Bond goes sky-high in blockbuster DVD
Dvd: Skyfall (cert 12, 137 minutes) BOND is reportedly killed in action and section chief M pens an obituary as a political storm rages around her. A database of MI6 assets has fallen into the wrong hands, compromising undercover agents around the world. While M (Judi Dench) fends off sustained attacks on her reputation, news filters through that Bond (Daniel Craig) has survived and M engages her physically bruised agent to track down menacing cyber terrorist Raoul Silva (Javier Bardem). Bond traverses the globe in search of Silva and consequently he unearths dark secrets from M’s past that threaten to bring down MI6. Skyfall opens with a breathtaking 12-minute pre-credits sequence, which draws heavily from the Bourne franchise. Sam Mendes’s film looks stunning courtesy of cinematographer Roger Deakins, and Adele’s soaring theme song harks back to the belting ballads of Shirley Bassey. Craig has rugged physicality in abundance but his one-note interpretation of the spy who is shaken but never stirred remains devoid of personality. Mendes sensibly surrounds his leading man with an ensemble of award-winning actors. Bardem is deliciously camp and menacing, and Dench is glorious. Ben Whishaw asserts himself as a gadget geek worthy of the Q mantle. The film dazzles during verbal jousts, whether it’s M discovering Bond in the shadows of her London apartment (“You’re bloody well not sleeping here!”) or Silva fondling Bond’s inner thighs and asking what regulation training suggests he do in such a situation. In his 50th anniversary year, Ian Fleming’s debonair secret agent is on top form. A three-disc box set comprising Casino Royale, Quantum Of Solace and Skyfall is also available.
Film: Song for Marion (PG, 93 minutes) Music is the food of eternal love in Paul Andrew Williams’s comedic drama about personal triumph and reconciliation in the wake of terminal illness. His gently paced script sings from the heart, milking copious tears between lively choral arrangements of Salt-N-Pepa’s dancefloor filler Let’s Talk About Sex and Motorhead’s Ace Of Spades. Those racy renditions come courtesy of the OAPZ, a motley crew of fun-loving pensioners who find camaraderie during their sessions at Smith Hall Community Centre under the baton of pretty volunteer conductor Elizabeth (Gemma Arterton). She gladly gives her time to the old timers, witnessing first hand the power of music to lift spirits and temporarily ease the stresses of daily life. Marion (Vanessa Redgrave) is one of the most popular and beloved members of the choir. She is battling terminal illness with the help of her cranky husband, Arthur (Terence Stamp), who would prefer his wife to give up singing so she can concentrate on getting better. “She seems in good spirits,” observes a friend of the couple. “Yeah, she’s got a couple of months,” replies Arthur matter-of-factly. The OAPZ are preparing for a singing competition and Marion is earmarked for a rousing solo. Alas, when she can no longer trill through the pain, Arthur begrudgingly takes his wife’s place and rediscovers his love of singing. In the process, he also rebuilds bridges with his mechanic son James (Christopher Eccleston) and widens his circles of friends to support him when the time comes to let go of the woman he adores. Song For Marion is joyful and uplifting, anchored by Stamp’s sympathetic portrayal of a curmudgeonly loner who finds redemption at his lowest ebb. Williams’s film could easily have descended into cloying sentimentality and shameless emotional manipulation. So it’s to the writer-director’s credit that he doesn’t soften too many of Arthur’s rough edges or steer his characters far away from the reality of their devastating loss. Earthy humour counterbalances the grief, such as when one member of the OAPZ questions whether it’s appropriate to be singing about sex. “Makes a change from just thinking about it,” tartly replies Marion’s pal Brenda (Anne Reid) with a twinkle in her eye. Eccleston makes an impact in his limited scenes and Redgrave radiates a glow over every frame.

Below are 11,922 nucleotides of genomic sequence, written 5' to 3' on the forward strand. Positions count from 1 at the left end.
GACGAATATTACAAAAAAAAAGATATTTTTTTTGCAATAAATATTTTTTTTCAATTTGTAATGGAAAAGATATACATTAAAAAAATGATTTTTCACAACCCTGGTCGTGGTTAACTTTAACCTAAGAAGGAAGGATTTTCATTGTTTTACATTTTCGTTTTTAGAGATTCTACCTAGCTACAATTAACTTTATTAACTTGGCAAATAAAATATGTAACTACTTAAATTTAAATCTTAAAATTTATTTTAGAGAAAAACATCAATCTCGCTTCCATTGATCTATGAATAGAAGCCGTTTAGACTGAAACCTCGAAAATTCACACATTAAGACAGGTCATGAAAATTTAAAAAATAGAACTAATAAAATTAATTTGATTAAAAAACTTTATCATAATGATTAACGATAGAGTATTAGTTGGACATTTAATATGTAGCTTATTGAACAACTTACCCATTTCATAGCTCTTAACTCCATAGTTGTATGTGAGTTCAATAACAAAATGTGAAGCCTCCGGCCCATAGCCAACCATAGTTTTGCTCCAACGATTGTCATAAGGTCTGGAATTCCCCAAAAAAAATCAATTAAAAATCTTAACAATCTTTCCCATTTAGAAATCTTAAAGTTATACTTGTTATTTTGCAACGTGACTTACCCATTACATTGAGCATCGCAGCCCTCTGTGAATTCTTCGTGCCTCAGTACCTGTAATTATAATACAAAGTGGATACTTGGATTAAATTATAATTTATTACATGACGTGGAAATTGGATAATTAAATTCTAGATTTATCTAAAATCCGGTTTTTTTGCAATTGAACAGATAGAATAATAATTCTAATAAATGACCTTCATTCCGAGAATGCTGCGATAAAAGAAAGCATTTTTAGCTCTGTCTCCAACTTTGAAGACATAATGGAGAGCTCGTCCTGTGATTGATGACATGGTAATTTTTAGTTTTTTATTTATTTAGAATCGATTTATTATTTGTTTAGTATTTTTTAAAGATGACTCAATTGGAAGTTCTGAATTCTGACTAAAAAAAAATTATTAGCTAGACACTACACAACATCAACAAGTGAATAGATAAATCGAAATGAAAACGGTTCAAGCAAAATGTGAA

DVD: Tower Block (Cert 15, 86 minutes) Jimmy (Ralph Laurila) is murdered by hooded figures in the corridors of the condemned Serenity House tower block and none of the residents come forward as eyewitnesses to the shocking crime, fearful of the reprisals for helping the boys in blue. Three months later, as the final residents are preparing to move out, new terror grips the block when a sniper begins taking pot shots through the windows. Like her neighbours, Becky (Sheridan Smith) has tried to forget the murder but now she has nowhere to hide from a hail of bullets. She heads out into the corridor in search of an escape route, only to discover that the mystery attacker has set traps to keep residents hostage in their homes. Becky decides to search for a way out of Serenity House and she carefully makes her way through the gloom accompanied by bully boy Kurtis (Jack O’Connell), alcoholic Paul (Russell Tovey) and other terrified targets. Silence can be deadly in James Nunn and Ronnie Thompson’s claustrophobic thriller, which sustains dramatic tension from a slender premise. Smith and O’Connell deliver the stand-out performances in underwritten roles, while supporting cast struggle to flesh out their two-dimensional characters as the residents are slaughtered one by one. However, James Moran’s script comes unstuck in the closing frames.